Malcolm called the shooting a “coward act.” Malcolm said he and family members did speak to police sometime after the incident. He does not know if there is an active investigation or if any progress has been made on the case. He declined to give details about his conversation with police. He said his only concern now is for the continued recovery of Vincent. The AJC was unable to obtain an incident report. The Hawks had security personnel investigate the incident.
Malcolm and Vincent are the only children of Patricia and Vincent Sr. Delaney, who celebrated their 30th wedding anniversary this summer and then renewed their vows with their son hospitalized. Malcolm said his brother’s life centered on supporting his wife and 5-year-old son.
Malcolm played collegiately at Virginia Tech under coach Seth Greenberg, now an analyst for ESPN. He has spoken with Malcolm several times since the incident.
“Everything he is doing, he is doing for his family,” Greenberg said. “His brother is, as he would say, his guy. ‘That’s my guy.’ They are really a close family. They are a throw-back family. They really are. They are all in everything together. His mom is wonderful. His dad has been helping kids in Baltimore forever.
“And he and his brother are connected at the hip. It was really hard, especially early on. This should have been the happiest time of his life and this is what he’s been working toward and some of the joy was taken out. But I think that adds to the motivation.”
Malcolm said the darkest moment came at the hospital when his parents brought in his young nephew. The boy was the strongest in the room, Malcolm said, and patted everyone on the back in comfort. Malcolm snuck into the recovery room following surgery for first-hand knowledge that his brother was alive.
This was not the only gun violence incident a member of the Hawks faced this summer. Fellow rookie DeAndre Bembry lost his brother to a shooting weeks before he was selected in the NBA draft. They recently shared their experiences at the league’s rookie symposium. Malcolm said he told his story so his new teammate would know he wasn’t alone.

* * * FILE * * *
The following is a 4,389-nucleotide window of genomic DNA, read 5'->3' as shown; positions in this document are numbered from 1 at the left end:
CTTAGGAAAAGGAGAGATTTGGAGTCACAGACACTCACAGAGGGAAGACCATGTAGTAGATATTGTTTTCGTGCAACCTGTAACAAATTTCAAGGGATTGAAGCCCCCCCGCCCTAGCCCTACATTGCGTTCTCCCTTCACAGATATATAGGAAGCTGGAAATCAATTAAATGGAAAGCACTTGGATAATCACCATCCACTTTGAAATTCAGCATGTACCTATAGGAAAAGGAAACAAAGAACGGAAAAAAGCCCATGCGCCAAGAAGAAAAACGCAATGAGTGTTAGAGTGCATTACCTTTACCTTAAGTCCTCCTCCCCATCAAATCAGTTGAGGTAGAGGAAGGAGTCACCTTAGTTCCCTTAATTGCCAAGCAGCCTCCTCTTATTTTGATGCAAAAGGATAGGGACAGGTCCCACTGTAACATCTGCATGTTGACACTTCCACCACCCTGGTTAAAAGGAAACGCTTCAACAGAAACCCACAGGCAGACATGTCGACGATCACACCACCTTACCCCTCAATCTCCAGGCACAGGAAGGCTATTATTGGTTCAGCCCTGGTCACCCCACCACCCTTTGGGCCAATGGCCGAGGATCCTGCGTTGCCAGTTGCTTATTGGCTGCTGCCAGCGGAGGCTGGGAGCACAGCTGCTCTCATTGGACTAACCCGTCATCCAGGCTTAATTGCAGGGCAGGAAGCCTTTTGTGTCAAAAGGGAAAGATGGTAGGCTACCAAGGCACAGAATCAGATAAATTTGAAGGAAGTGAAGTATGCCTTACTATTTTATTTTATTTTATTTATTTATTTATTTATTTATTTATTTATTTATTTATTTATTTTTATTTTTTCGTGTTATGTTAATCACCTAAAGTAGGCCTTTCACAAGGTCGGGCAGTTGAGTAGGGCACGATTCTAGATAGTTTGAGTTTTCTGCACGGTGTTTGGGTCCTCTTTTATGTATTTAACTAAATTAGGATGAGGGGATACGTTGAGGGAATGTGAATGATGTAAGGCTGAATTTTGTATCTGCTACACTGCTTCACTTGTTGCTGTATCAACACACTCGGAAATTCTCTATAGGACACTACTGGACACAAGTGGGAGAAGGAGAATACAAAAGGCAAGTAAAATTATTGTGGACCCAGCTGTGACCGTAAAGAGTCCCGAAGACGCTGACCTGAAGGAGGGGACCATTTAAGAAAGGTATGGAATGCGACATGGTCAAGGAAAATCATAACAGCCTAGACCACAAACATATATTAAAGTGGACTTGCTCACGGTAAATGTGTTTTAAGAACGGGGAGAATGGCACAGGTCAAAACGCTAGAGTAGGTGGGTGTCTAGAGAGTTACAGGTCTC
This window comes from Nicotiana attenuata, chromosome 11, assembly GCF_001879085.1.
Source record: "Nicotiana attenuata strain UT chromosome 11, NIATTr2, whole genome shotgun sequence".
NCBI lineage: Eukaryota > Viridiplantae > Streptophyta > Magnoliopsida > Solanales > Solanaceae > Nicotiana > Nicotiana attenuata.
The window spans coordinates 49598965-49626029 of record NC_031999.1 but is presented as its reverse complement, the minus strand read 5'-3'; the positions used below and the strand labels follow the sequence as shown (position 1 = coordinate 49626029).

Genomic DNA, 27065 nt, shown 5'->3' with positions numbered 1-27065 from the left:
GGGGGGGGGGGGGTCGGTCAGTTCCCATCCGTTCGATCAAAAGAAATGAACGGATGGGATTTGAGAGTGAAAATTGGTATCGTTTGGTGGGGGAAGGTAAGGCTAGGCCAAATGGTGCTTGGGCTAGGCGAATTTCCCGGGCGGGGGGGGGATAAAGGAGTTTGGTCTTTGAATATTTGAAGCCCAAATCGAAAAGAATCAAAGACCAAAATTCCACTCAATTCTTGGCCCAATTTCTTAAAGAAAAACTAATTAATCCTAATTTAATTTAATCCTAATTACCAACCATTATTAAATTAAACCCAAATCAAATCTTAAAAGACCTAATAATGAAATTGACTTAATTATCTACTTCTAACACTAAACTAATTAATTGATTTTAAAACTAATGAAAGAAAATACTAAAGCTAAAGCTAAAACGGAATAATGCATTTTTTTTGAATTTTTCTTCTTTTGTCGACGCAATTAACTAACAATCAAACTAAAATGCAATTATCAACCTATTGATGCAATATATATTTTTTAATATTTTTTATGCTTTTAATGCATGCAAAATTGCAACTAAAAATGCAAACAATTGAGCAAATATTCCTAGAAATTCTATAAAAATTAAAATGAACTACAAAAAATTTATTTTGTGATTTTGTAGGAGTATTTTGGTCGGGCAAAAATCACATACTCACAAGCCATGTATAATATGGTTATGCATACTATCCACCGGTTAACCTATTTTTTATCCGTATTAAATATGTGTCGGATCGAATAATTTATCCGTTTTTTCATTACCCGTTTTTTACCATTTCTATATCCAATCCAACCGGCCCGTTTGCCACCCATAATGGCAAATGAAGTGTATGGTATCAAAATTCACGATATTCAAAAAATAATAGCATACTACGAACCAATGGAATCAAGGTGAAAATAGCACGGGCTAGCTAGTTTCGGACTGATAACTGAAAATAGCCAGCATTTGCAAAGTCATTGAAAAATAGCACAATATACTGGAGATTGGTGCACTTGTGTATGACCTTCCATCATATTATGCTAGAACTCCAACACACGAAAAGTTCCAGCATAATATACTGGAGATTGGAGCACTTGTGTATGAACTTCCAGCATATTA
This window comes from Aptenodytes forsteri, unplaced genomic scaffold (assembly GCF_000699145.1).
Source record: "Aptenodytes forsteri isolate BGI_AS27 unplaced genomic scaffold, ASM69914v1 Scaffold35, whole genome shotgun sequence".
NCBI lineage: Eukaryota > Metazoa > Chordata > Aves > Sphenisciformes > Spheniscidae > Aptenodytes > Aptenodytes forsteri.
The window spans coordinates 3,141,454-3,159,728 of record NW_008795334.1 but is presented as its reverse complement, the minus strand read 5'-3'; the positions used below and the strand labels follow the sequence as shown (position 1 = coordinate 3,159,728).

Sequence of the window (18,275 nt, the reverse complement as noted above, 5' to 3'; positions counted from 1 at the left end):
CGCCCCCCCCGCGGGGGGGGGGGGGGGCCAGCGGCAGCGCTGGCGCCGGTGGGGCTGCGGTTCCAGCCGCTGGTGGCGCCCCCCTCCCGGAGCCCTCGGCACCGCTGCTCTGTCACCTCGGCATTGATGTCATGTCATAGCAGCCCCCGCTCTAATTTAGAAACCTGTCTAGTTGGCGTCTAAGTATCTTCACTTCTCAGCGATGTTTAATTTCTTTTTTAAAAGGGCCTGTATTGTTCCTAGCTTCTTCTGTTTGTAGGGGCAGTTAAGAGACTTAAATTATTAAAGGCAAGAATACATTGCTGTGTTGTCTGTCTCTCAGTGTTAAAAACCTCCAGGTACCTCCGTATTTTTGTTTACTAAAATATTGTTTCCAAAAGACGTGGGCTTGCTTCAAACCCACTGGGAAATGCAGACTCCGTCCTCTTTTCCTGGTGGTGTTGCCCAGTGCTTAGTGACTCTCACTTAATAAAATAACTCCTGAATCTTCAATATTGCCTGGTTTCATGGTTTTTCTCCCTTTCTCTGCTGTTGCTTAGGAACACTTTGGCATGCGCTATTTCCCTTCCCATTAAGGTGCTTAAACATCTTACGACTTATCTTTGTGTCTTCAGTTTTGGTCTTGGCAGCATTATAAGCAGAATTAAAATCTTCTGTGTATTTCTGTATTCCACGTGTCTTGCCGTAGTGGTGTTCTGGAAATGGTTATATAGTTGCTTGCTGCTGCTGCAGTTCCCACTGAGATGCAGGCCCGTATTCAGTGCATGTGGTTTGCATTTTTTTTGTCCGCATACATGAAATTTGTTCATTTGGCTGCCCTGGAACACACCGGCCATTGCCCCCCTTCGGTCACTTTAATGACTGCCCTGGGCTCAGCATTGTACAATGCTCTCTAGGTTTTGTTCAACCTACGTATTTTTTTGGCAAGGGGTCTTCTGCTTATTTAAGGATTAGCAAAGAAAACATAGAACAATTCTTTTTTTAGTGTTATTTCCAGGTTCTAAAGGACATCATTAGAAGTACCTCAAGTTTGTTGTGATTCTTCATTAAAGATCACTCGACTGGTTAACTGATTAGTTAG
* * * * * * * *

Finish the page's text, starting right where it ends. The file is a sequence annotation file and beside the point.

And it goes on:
Malcolm posted some details of the tragedy on social media, something he believes to be cathartic as he recovers from the trauma.
On the night of the incident, Malcolm posted on Twitter at 12:39 a.m. “Snap too funny right now” with several laugh-until-you-cry emoticons. His next post came at 5:25 a.m. when he simply wrote, “Worst night of my life.” At 5:05 p.m. that afternoon he posted, “Went from the happiest day of my life to the absolute worst in 2 days. My guy strong though. He going to pull through.”
There have been periodic updates as Malcolm tweeted when Vincent first opened his eyes, moved his arm, was taken off a breathing machine, saw the sky for the first time and, recently, realized his ring finger was gone and joked he wanted an “icy” pinkie ring for the hand.
Malcolm says he tries not to think about the events of that night. With Vincent on the road to recovery, the brothers await the day they reunite in Atlanta, when Vincent can watch Malcolm play and again celebrate the career achievement.
“It’s just not fun because I know he can’t enjoy the things I’m enjoying,” Malcolm said. “Until he can share the experience with me, I won’t really be happy. I’m going to work hard for him.”
Support real journalism. Support local journalism. Subscribe to The Atlanta Journal-Constitution today. See offers.
Your subscription to the Atlanta Journal-Constitution funds in-depth reporting and investigations that keep you informed. Thank you for supporting real journalism.